So, from the industrial to the residential, Eau Claire has had a varied history. I still like to wander around down there (now that I can do so safely) and think, “Ah yes, I remember.”

If you are interested in the history of the Eau Claire and Bow River Lumber Company, there is an excellent chapter in an excellent book about the Bow River, The River Returns by Armstrong, Evenden and Nelles.

 

The Flood Gates, Bow River, Calgary

Postcards from the Past, PC 797

 

PC 797

A Bookless Library...and Other Wonders

by Christine H - 0 Comment(s)

Microphotography

 

Professor Fessenden's Photographic Dictionary

Daily Herald, December 29, 1896, p3

Viewed on Our Future Our Past

With the New Year approaching, I was at loose ends as to what my first blog entry of 2013 was going to be. In effect, I rung out the old year in the last post and I wanted to find something, well…weird…to start off a year that seems to portend some bad karma (not that I’m suspicious, or anything, but there are two Friday the 13ths in 2013 and I feel maybe we just jumped the shark with that Mayan calendar thing).

So, I reverted to form and started reading the newspapers to see what I could find that was weird and wonderful. The first article that caught my eye was an article written in December of 1896 that referred to a ‘bookless library’. Publishing houses were churning out huge amounts of literature and libraries were bursting at the seams (some things don’t change). An inventor was offering a solution – a device that would record information on photographic plates and then project them on a wall. Reginald A. Fessenden, a Canadian-born scientist, had developed form of microphotography which would allow large volumes of material to be stored in a small space. With the invention of such technology, what would become of the libraries? Books as we know them would cease to exist and libraries would be stocked with microform. Sound familiar?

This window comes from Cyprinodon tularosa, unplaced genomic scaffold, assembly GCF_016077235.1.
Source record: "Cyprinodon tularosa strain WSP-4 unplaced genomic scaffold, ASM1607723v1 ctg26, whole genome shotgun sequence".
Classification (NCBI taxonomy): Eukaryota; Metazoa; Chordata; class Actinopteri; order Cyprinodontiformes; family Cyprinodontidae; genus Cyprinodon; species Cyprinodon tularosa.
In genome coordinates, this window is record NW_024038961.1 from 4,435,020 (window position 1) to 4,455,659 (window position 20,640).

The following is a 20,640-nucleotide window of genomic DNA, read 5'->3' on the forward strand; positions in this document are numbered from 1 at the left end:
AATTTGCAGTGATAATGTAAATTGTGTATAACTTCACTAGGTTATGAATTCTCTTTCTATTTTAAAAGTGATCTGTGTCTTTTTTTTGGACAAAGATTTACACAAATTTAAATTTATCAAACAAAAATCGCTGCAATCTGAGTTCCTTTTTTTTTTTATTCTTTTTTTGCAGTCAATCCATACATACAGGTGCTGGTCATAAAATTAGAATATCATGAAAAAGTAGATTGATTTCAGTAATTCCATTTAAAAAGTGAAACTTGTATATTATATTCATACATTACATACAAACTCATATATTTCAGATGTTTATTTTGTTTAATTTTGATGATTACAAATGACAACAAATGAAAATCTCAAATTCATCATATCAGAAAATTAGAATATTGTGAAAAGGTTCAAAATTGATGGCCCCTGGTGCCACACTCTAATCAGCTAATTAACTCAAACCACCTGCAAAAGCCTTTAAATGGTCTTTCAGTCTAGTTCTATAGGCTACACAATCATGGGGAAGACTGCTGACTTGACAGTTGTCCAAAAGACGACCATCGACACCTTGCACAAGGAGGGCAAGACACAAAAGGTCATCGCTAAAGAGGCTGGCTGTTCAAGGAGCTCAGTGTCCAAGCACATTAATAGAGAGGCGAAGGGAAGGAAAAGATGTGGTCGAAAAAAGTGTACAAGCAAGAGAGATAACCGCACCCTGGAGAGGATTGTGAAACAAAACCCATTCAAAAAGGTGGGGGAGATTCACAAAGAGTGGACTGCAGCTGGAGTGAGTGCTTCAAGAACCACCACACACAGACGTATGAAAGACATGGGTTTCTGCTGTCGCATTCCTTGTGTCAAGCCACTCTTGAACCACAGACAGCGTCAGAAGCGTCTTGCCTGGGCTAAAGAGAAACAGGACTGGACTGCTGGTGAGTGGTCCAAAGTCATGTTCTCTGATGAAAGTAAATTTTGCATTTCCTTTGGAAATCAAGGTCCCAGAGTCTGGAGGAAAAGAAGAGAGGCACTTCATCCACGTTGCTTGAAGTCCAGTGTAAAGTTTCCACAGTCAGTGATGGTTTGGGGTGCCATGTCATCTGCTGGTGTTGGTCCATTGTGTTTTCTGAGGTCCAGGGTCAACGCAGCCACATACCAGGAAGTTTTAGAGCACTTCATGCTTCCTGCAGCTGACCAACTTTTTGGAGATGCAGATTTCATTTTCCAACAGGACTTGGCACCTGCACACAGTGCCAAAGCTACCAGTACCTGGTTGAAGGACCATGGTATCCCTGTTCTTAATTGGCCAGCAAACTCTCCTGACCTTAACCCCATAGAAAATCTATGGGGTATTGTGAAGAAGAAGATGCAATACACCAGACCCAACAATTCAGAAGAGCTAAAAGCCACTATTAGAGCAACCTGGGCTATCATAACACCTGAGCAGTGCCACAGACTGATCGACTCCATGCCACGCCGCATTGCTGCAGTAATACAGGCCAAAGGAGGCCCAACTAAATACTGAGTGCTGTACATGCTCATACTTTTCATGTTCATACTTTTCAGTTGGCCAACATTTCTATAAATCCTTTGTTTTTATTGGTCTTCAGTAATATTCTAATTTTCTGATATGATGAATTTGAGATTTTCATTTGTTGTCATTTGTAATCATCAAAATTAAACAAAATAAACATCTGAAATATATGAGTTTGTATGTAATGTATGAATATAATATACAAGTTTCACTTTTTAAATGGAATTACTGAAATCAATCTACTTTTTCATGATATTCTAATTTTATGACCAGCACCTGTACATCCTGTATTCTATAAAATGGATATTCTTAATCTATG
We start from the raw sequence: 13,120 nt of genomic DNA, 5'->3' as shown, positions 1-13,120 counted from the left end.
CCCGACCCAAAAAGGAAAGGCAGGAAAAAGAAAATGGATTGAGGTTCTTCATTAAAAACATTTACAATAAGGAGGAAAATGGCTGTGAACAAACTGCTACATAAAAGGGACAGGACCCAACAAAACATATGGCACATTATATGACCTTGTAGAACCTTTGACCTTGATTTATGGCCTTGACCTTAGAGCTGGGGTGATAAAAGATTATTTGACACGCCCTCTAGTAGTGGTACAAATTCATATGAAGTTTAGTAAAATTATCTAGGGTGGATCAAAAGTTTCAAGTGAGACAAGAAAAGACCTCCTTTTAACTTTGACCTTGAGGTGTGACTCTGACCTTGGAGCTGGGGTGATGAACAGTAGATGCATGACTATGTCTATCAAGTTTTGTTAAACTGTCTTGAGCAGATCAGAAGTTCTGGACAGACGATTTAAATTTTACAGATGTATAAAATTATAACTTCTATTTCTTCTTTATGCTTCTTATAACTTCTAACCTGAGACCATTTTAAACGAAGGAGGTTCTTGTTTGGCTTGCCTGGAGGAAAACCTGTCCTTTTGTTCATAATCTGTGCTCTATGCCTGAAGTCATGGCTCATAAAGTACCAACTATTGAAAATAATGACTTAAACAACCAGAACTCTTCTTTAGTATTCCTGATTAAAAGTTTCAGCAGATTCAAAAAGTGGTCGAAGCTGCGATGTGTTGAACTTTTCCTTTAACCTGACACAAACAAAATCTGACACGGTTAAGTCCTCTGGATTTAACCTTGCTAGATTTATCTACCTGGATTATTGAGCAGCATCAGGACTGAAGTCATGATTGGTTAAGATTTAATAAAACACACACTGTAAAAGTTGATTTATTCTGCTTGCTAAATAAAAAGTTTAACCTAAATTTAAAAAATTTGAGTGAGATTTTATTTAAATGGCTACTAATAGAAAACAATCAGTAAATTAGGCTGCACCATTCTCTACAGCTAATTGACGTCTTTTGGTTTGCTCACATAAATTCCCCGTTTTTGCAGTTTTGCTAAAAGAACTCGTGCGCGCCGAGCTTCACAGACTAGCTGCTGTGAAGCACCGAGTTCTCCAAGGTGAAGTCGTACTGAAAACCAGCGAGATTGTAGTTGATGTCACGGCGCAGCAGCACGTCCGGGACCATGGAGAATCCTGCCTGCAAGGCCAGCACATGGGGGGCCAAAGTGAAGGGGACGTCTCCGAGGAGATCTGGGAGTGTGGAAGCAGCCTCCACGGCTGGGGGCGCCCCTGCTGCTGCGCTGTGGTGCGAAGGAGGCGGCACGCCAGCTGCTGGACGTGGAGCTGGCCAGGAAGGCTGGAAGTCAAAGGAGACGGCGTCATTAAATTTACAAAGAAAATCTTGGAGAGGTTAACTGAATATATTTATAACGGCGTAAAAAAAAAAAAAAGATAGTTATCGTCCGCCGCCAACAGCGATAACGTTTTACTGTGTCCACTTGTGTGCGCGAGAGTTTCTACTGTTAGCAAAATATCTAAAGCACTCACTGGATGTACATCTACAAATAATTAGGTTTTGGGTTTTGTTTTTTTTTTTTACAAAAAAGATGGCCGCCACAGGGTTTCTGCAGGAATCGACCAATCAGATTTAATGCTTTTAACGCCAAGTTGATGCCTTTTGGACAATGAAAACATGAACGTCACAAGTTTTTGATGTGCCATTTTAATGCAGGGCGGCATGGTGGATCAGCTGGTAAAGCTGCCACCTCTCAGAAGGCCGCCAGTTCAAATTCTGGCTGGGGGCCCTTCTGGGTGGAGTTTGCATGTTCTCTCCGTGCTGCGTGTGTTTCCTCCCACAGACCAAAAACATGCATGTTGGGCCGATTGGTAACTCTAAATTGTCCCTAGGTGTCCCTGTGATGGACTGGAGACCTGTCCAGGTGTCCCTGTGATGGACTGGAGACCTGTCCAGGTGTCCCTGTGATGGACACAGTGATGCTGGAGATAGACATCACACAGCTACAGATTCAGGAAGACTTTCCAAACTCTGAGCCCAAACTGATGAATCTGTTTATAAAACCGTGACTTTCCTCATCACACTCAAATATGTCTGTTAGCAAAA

Interestingly, I read about this on Our Future Our Past, in a digitized version of the microfilm copy of the Daily Herald. It is interesting that with the arrival of e-books and digital formats we are facing the same questions in the 21st century as did in the 19th. It is also, perhaps ironic, that we are still talking about preserving collections of microfilm, which, for many, remains the most durable of the storage formats. Anyone who has attended my genealogy presentations knows my old joke – if 2013 proves to be the end of the world as we know it, the cockroaches will read about us on microfilm.

Bicycle buggy

 

 

I couldn’t end this post on such a glum note, so I included this invention, the Bicycle Buggy, said to be sure to scare any self-respecting horse which encounters it. (Calgary Daily Herald January 5, 1891 p 2 viewed on Our Future Our Past)

Merry Christmas, 1912 Style

by Christine H - 0 Comment(s)

PC 152

Merry Christmas from the Carnegie Library, Calgary, Alberta

Postcards from the Past, PC 152 ca 1912

Whew, we’ve made it. It has been a year packed with lots of great events. This was the year of our 100th birthday, as well as the 100 year celebrations for many of the structures that were built during our 1912 boom. We were the City of culture for 2012 and we hosted a special edition of the Bob Edwards awards. The Mayan calendar came to an end and we are all still here, so all in all, the year was a great success. This will be my last chance to talk about the heady days of 1912 – and since 1913 marked the end of the boom, I am going to close out the year talking about what people were doing for Christmas in that year.

The weather was a bit chilly. The temperature was expected to go up to -1C after an overnight low of -13C.

Charity was a great part of Christmas in Calgary. The Morning Albertan’s Santa fund was over a thousand dollars and The Salvation Army was distributing over 100 food hampers (flour bags filled with necessities for a Christmas celebration) to needy families and providing pastries to people in jail. They also held a Christmas dinner for needy single men.

But giving was also on the agenda, as always. The Calgary post office was overwhelmed with letters and parcels from the Old Country (England). Three special trains were sent west with parcels from the Empress of Ireland.

Pryce Jones stayed open until 11 o’clock on the 23rd and 24th to accommodate those last minute shoppers. The store was offering a new and chic accoutrement for the autoists (i.e people who had cars) – foot muffs. These intriguing little goodies would fit both tender feet of the “fair autoists” (i.e. girls in cars) and would swathe them in fur, to keep them from freezing in the unheated and mostly open automobiles. These little luxuries ran from $3.00 to $12.50 depending on the amount and quality of the furs used. You could have these gifts delivered to your door on Christmas Eve.

Hudson’s Bay was even more modern, offering gift certificates for those who just couldn’t decide on what gift to give.